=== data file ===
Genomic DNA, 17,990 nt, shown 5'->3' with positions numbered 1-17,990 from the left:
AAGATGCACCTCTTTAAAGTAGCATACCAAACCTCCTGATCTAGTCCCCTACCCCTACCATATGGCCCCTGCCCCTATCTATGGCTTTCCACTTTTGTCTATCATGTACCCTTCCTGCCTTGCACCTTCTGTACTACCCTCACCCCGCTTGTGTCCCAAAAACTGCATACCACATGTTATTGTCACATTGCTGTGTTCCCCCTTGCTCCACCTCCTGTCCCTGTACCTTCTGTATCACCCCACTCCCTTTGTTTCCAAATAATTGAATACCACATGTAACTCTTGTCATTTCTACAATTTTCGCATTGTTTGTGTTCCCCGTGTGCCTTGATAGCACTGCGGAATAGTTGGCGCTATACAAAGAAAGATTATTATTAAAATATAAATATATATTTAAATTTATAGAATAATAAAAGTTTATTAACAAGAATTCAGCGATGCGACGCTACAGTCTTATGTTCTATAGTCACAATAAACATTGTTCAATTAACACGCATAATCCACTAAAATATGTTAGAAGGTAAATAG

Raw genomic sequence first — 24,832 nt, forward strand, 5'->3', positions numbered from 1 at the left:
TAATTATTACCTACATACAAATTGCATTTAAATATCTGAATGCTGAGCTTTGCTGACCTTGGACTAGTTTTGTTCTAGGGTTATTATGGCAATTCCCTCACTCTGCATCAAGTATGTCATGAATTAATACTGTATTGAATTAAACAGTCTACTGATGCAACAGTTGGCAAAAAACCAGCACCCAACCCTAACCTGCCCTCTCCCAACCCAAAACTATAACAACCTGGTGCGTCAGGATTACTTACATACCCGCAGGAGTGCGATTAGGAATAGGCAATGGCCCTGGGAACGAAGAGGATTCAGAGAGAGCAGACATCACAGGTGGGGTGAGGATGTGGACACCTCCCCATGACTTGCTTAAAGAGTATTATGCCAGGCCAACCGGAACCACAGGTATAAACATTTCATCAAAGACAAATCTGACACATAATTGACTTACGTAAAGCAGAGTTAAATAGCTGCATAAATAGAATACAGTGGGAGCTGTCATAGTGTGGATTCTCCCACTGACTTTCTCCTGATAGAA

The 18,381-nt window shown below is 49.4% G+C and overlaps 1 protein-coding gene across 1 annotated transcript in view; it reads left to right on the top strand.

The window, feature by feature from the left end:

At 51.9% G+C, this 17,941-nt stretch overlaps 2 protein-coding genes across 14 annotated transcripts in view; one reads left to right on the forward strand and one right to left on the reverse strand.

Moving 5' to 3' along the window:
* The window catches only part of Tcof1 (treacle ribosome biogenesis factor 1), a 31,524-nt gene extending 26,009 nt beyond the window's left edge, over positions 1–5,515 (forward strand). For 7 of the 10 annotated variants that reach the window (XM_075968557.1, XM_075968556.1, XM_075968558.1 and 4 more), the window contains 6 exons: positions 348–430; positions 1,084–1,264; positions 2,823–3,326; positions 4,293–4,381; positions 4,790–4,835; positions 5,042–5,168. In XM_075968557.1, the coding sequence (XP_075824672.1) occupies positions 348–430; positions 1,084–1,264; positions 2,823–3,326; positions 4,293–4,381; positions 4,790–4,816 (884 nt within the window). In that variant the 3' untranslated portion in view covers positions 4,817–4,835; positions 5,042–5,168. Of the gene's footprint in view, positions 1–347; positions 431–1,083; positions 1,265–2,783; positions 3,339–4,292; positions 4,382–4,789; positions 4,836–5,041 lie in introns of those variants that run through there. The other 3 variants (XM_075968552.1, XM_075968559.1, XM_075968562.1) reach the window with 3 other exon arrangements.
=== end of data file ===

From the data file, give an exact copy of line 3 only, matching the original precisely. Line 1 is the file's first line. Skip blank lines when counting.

Raw genomic sequence first — 24,832 nt, forward strand, 5'->3', positions numbered from 1 at the left: